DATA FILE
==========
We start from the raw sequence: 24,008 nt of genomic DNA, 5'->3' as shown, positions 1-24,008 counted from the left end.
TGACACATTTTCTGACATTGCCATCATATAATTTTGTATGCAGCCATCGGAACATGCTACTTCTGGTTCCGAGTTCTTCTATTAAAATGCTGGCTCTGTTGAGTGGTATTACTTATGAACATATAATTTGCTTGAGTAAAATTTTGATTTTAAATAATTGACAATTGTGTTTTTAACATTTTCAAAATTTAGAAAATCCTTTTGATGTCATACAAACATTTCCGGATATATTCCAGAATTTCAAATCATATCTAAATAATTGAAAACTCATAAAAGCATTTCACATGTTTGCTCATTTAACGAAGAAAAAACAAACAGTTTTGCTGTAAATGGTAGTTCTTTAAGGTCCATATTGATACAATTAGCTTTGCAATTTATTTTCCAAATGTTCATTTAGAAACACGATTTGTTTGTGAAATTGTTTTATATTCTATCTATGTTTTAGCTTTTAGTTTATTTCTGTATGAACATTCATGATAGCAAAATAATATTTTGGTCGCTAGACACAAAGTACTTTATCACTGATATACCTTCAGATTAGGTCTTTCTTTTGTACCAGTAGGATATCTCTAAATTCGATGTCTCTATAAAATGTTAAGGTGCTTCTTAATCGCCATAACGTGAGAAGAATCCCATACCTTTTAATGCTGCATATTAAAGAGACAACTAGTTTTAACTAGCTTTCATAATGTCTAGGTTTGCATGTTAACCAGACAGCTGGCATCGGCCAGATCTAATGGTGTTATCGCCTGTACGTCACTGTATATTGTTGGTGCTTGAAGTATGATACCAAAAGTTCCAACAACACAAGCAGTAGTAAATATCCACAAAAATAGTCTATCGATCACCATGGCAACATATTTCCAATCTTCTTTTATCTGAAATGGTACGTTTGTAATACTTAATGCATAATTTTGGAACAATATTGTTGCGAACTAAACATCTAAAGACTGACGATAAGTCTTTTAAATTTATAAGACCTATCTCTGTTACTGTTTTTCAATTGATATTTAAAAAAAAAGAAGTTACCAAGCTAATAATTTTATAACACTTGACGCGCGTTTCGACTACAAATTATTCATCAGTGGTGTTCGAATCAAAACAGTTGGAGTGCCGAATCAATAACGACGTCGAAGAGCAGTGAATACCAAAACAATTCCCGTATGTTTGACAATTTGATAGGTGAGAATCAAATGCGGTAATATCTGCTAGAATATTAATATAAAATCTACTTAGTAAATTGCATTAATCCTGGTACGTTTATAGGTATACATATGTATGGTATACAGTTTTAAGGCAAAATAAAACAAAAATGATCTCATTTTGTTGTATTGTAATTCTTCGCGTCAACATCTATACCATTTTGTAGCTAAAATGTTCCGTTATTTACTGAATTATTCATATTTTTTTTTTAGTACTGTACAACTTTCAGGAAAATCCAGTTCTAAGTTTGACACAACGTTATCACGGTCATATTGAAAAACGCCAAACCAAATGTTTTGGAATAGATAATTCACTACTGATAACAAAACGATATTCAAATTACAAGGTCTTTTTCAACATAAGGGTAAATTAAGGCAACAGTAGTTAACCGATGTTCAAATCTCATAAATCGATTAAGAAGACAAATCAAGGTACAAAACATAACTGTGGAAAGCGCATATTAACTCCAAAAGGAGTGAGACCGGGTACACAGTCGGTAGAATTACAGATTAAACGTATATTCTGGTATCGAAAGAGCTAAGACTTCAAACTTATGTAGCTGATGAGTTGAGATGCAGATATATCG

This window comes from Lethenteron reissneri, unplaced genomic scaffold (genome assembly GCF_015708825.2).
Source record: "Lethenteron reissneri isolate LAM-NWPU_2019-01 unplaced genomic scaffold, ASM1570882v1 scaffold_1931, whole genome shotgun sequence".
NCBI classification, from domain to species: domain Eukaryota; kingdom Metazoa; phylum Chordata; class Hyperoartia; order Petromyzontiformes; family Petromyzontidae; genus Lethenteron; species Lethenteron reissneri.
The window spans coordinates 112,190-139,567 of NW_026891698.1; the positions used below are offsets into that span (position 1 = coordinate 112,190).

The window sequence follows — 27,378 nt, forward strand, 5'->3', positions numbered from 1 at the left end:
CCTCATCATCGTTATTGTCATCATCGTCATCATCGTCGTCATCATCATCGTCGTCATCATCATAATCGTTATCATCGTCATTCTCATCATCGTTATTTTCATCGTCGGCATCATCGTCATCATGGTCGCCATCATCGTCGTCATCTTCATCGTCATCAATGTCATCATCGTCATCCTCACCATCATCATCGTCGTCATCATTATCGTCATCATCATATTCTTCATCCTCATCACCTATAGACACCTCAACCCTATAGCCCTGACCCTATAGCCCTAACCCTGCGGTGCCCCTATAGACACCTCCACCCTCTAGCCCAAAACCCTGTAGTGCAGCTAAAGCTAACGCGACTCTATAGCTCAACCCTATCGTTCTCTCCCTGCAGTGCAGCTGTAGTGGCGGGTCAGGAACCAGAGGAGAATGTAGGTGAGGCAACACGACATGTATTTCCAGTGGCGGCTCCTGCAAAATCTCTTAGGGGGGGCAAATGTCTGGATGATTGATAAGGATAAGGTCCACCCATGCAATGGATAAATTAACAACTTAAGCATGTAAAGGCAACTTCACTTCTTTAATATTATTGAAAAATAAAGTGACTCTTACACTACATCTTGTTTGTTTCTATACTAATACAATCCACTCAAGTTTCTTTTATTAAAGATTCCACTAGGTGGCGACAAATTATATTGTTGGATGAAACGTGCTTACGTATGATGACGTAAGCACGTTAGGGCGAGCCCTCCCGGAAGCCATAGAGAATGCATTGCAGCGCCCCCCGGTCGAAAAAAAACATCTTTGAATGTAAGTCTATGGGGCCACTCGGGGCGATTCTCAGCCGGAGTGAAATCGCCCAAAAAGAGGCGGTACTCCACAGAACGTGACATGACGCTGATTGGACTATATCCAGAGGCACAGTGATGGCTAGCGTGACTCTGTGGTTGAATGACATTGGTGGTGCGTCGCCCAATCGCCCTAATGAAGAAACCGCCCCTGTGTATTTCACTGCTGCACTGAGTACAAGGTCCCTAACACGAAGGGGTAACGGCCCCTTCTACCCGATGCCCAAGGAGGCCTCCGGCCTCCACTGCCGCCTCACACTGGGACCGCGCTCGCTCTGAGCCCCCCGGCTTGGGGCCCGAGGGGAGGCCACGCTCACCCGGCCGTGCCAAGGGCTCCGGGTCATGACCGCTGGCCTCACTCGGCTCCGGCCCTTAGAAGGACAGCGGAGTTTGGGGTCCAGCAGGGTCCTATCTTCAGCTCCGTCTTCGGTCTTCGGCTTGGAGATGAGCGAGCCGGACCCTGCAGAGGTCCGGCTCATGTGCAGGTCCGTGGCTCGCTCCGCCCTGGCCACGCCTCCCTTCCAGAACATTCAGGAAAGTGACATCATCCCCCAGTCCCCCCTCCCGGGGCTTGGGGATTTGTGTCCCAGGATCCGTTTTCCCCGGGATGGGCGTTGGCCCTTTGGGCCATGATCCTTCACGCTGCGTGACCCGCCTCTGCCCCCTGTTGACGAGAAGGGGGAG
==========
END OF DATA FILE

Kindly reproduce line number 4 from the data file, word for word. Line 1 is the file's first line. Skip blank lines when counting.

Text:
Source record: "Lethenteron reissneri isolate LAM-NWPU_2019-01 unplaced genomic scaffold, ASM1570882v1 scaffold_1931, whole genome shotgun sequence".